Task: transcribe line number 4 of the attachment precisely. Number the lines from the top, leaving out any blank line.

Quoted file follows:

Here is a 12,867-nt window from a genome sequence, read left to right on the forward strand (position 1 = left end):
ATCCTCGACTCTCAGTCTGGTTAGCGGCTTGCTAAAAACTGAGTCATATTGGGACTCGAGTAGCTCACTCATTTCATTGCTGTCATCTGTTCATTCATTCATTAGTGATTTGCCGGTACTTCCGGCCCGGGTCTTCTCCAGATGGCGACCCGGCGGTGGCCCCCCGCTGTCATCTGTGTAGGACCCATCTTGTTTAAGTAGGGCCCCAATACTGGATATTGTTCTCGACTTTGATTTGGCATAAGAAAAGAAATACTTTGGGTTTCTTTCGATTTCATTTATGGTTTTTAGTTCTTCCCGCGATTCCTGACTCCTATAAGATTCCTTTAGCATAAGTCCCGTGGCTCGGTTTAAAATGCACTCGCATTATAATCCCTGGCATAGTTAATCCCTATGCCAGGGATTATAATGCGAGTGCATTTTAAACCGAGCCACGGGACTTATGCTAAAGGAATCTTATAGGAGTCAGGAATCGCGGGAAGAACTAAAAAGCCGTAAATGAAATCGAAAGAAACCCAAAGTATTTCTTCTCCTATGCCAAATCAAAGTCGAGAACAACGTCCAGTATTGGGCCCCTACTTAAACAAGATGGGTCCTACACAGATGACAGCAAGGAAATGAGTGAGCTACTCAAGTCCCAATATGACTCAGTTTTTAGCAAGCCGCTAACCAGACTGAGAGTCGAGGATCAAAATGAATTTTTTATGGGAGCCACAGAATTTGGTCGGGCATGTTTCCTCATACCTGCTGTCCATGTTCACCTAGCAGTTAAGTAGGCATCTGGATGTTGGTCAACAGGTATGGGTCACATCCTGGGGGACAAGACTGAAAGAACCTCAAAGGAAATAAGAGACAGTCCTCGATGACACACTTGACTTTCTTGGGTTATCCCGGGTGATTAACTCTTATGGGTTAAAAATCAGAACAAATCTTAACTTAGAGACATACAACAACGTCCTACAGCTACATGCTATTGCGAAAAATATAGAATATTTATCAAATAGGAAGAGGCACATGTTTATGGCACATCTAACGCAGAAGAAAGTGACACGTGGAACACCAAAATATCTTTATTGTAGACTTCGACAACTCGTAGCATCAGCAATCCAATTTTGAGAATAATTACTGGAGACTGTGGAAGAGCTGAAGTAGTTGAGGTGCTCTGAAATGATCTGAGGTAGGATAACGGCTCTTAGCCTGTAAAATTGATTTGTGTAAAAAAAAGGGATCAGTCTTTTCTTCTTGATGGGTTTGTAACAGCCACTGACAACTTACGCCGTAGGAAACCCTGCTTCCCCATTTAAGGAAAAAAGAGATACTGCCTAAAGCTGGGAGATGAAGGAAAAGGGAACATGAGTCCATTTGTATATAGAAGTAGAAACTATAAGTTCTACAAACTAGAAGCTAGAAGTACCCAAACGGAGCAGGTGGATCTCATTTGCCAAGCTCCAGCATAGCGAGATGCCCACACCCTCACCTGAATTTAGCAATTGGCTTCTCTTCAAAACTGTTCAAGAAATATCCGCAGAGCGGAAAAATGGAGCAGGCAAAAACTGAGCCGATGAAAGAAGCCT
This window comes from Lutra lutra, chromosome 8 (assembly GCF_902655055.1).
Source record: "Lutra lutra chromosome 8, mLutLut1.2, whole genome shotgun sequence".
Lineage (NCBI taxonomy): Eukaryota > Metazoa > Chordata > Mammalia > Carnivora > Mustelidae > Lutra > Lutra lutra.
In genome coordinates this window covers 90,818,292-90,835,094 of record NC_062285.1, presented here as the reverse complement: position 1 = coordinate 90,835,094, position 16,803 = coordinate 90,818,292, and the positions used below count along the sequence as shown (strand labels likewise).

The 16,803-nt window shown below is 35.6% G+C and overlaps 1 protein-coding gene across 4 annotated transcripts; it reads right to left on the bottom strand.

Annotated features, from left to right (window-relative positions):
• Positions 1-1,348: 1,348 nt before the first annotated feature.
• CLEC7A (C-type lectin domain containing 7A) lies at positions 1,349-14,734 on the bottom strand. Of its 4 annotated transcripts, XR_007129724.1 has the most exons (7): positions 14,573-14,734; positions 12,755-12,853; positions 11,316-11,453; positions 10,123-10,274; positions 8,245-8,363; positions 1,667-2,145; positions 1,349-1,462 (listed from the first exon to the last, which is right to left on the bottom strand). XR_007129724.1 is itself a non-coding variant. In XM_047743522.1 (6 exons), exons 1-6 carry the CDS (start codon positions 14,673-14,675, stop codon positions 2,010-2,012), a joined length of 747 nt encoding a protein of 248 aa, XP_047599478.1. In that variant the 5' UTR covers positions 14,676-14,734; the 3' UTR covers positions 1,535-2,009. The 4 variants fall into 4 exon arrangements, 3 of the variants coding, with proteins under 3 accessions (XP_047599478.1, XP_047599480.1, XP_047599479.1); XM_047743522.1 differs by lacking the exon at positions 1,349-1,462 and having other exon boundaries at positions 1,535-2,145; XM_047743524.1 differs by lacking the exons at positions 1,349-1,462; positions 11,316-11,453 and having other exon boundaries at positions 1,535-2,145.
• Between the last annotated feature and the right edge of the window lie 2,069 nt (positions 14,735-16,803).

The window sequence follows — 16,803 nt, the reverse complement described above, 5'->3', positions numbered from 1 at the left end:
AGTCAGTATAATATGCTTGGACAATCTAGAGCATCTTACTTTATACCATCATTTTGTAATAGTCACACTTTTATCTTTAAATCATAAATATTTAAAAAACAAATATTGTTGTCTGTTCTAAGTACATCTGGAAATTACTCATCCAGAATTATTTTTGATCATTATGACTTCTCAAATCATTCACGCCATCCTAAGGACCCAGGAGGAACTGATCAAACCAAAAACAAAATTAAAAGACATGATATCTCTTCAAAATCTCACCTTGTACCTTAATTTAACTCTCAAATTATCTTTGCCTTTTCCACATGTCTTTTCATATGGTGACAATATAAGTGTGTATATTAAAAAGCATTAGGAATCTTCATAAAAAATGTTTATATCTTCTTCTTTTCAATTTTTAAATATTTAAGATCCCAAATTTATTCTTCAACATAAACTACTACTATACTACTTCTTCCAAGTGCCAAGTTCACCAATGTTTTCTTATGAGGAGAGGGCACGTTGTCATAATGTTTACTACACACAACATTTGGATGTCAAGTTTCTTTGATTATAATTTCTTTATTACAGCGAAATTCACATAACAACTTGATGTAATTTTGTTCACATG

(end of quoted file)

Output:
Source record: "Lutra lutra chromosome 8, mLutLut1.2, whole genome shotgun sequence".